Integrating complementary therapies into mainstream medicine

An early report on the IOM meeting discusses integrating CAM therapies into mainstream health care.

There isn't much on legal issues pertaining to complementary medicine and holistic health care here, but a preliminary snapshot of the conversation at the Institute of Medicine suggests that little has changed:

So I'm in DC figuring out how the East coast medical policy elite tries to change the world. While the rest of DC is buzzing about Obama's speech and budget, The Institute of Medicine is having a conference on Integrative Medicine. But most people think it should be called integrative health.

What is integrative health, you ask? Good question.

The majority of the panelists are mainstream health care players like Bill Novelli (AARP), George Halvorson, (Kaiser Permanente), Ralph Snyderman, (Duke). They're talking about integrating coordinated allopathic health care and information across an individual's personal health plan. Snyderman, said we need to move from "find it, fix it" to a "personal health plan". Halvorson said (surprise, surprise) that we need electronic health data on every patient, and to not just replicate the current silos of care in our new data strategy. Novelli went straight at the environmental factors--smoking, fast food et al. And to not ignore them. Mehmet Oz (he of the Oprah show) said that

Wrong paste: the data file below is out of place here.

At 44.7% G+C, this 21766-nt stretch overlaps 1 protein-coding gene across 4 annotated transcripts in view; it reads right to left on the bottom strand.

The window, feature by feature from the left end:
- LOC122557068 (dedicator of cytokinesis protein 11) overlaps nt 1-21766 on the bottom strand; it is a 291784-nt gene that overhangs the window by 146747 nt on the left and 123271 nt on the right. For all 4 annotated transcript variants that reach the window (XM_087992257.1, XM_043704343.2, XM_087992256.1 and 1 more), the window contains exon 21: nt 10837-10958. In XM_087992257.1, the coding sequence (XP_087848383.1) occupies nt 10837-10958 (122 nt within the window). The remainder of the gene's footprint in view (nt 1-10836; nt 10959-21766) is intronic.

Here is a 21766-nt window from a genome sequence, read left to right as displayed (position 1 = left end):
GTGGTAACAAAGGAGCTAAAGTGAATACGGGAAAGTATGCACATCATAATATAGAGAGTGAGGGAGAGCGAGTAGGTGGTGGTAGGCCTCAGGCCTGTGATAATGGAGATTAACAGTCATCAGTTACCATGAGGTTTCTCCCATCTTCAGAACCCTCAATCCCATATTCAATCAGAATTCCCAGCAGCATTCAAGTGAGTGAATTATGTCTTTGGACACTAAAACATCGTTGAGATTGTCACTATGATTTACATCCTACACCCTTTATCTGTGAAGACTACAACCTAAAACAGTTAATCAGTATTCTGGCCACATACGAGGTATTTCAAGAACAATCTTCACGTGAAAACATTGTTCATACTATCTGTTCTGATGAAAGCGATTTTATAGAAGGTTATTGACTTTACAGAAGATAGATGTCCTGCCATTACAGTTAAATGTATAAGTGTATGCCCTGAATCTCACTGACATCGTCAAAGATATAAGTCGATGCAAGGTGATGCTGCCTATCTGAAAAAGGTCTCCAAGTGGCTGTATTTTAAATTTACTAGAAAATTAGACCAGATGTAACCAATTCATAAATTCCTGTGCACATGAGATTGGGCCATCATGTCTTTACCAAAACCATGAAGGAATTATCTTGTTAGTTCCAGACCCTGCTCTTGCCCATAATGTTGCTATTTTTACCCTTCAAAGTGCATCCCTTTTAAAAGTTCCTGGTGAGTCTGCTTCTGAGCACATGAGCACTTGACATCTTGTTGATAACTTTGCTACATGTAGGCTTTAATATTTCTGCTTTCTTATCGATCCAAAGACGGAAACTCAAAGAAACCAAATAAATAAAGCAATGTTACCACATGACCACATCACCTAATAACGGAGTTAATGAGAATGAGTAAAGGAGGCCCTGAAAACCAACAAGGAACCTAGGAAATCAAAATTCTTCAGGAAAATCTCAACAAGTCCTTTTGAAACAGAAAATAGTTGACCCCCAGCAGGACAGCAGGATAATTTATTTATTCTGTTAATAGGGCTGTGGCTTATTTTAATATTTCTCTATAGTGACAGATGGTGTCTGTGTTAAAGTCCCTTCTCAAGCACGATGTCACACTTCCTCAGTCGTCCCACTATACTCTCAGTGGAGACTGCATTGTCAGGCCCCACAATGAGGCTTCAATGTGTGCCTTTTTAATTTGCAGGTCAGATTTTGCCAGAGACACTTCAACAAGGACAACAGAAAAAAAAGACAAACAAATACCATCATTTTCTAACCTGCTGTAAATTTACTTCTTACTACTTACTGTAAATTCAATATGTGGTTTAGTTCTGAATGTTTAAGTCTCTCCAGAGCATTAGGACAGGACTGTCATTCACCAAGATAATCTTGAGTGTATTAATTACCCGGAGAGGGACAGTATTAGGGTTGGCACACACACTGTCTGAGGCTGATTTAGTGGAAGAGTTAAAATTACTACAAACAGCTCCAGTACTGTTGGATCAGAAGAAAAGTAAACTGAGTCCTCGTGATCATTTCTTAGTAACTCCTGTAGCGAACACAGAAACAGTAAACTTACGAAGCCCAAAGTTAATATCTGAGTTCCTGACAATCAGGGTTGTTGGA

But many of those I'm seeing in the audience don't think about that aspect of integrative care. Almost all of them are from the world of "complementary and alternative" medicine. There was little on the stage about integrating east and western medicine together, other than a letter read from Prince Charles, whose Foundation is helping to fund this. He's very interested in complementary care, but also suggested that we need better outcomes studies for all types of care.

There are more snippets of reported discussion but the main thrust it seems to me is that the debates that I participated in during the IOM report on CAM use in 2005 are still ongoing and, for the most part, unchanged.

Law Offices of Michael H. Cohen.